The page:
Metropolis Magazine
Issue #805 - Friday, Aug 28th, 2009
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Anna Perales
Akihabara maid

On weekends, the 22-year-old language student from Barcelona becomes “Mitsuki,” eternally 17 at Akihabara’s Popopure maid café

Why did you come to Japan?
I came to Japan six months ago to study the language and grow up as a person. I had to live alone and do things for myself. I come from a family of five, and then I was alone in a different culture not even understanding the language.

How did you end up in a maid café?
Since I was a kid, I liked old clothes, like from the 18th century. When I was 9 years old, I watched the anime Candy Candy, which inspired my love for Lolita fashion. My friends told me that I had two options as a Lolita in Japan: work for the international fan club of one of my favorite J-rock bands, which is impossible, or work in a maid café. Maid cafés are getting more foreign customers and need staff that speak both Japanese and English.

Was it tough to become a maid?
At first I couldn’t communicate with the customers and [other] maids, but they were all very nice and taught me. For me, it was embarrassing to act like a maid. I couldn’t sing, dub animation [a game in the café], or draw on the omelet rice the way maids do. In Barcelona, acting like a maid wouldn’t be allowed! You would be laughed at for even wearing these clothes at all.

What do customers want from maids?
I think they want to enjoy an experience and have fun, whether they are a man or a woman. Even if the customers come in couples or groups, they don’t talk and just watch us maids as we work. It’s like they are expecting us to do something to make them happy. The guys are really shy, like giggling when they talk to maids. It’s the opposite of the confident big-man image in Spain. Sometimes they ask for pictures with the maids [which cost money], or they come back again and again like they are in love. But I don’t want to know!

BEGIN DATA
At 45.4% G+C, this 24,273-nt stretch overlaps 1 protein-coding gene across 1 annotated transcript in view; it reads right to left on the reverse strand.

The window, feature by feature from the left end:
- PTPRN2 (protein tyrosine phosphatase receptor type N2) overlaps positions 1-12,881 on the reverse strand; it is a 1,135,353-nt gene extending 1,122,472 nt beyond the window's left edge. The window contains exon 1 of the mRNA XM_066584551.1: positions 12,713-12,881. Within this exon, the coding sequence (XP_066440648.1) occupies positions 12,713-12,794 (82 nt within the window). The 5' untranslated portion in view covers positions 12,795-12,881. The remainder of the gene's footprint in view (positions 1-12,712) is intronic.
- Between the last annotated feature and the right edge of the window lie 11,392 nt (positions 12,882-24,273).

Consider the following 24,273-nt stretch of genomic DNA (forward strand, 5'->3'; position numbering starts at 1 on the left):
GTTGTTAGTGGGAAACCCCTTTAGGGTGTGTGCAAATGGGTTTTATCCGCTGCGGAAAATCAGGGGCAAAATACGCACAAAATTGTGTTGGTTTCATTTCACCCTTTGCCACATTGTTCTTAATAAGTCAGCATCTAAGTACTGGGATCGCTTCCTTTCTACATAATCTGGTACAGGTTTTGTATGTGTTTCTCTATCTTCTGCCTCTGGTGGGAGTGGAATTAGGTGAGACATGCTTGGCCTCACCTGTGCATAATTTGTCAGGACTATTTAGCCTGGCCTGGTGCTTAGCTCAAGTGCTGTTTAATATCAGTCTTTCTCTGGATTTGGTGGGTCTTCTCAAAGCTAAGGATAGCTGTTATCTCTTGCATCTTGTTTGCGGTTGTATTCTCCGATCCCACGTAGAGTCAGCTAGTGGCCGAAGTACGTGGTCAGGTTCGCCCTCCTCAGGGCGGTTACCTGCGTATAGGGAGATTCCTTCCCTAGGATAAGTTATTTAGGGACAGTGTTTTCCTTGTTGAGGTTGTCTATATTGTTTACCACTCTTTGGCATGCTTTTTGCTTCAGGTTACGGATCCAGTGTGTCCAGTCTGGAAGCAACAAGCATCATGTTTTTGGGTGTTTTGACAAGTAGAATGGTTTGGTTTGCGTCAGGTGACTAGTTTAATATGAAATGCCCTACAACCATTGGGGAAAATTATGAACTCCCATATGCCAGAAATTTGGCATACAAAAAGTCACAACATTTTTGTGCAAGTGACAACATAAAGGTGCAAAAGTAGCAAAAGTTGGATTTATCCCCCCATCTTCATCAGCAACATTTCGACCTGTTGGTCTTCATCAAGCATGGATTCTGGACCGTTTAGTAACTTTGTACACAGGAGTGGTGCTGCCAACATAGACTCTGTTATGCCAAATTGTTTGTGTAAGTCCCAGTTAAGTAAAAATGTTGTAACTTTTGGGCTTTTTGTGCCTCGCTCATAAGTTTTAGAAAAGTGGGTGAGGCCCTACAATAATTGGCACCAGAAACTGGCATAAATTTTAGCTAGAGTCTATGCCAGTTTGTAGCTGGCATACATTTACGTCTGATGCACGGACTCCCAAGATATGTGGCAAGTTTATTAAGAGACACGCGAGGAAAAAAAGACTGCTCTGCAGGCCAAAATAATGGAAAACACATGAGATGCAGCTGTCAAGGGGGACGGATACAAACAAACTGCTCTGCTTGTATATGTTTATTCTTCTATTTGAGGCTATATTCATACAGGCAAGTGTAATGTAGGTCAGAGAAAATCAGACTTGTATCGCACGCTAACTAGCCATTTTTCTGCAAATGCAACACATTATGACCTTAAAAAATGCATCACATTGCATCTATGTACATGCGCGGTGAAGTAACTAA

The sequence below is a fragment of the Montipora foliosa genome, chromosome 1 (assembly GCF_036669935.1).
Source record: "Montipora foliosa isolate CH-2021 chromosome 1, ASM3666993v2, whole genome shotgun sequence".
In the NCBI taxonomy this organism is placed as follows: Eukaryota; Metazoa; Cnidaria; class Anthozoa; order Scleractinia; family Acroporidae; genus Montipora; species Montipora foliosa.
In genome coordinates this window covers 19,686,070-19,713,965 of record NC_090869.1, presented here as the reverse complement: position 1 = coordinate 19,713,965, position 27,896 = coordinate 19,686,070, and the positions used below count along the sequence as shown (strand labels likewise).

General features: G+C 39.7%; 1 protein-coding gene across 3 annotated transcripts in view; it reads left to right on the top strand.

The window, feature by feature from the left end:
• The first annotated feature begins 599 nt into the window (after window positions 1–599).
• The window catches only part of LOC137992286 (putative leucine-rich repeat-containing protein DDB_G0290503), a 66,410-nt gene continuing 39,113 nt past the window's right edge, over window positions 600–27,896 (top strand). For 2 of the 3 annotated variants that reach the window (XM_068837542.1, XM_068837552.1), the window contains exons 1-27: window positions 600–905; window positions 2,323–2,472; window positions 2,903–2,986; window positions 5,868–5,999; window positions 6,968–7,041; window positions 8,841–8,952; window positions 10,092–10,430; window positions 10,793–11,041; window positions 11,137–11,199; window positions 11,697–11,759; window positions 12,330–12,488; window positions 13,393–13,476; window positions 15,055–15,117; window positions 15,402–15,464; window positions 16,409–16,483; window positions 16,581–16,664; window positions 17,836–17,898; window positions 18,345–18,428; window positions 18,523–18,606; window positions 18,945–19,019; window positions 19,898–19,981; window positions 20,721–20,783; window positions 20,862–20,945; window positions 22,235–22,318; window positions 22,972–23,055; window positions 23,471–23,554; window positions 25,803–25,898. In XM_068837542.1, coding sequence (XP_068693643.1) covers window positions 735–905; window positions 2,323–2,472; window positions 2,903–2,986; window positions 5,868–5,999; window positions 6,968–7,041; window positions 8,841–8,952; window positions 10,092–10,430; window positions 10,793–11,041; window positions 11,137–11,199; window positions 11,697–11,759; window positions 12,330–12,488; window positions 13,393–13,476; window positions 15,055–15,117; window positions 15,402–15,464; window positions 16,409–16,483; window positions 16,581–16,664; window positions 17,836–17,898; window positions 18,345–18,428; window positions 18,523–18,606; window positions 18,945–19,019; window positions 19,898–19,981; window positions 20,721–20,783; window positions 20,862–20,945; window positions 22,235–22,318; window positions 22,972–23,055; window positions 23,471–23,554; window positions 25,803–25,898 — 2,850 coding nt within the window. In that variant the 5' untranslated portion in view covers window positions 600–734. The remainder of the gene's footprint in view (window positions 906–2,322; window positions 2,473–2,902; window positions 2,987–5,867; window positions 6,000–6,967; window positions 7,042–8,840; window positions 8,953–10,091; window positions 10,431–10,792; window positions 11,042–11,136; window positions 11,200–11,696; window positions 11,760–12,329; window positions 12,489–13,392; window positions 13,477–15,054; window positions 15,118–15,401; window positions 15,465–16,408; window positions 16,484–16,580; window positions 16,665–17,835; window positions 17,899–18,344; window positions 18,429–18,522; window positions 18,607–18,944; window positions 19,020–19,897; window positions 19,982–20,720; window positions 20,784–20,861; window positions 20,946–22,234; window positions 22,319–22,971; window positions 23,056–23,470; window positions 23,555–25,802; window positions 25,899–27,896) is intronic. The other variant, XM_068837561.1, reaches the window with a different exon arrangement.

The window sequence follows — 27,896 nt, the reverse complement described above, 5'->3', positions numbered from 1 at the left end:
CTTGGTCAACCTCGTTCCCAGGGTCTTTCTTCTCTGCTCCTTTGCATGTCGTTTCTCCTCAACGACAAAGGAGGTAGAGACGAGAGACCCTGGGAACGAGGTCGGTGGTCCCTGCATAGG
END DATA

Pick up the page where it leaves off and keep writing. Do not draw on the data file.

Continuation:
Women come in, too?
Yes, about 30 percent of all customers. I thought they would all be men, but even families with children will visit. That surprised me.

What is the best part about being a maid?
The other maids. They are younger than me and very cute.

What is something everyone should do once in Japan?
Go to Ueno Park or Tokyo Tower. A maid café is not on the top of the list. It is fun, so come if you have time, but Tokyo has so many other exciting things to do. You can be here a week and still have so many amazing things left to see before a maid café.

See www.popopure.com/maid for more info. Patrick Galbraith

Got something to say about this article? Send a letter to the editor at letters@metropolis.co.jp.

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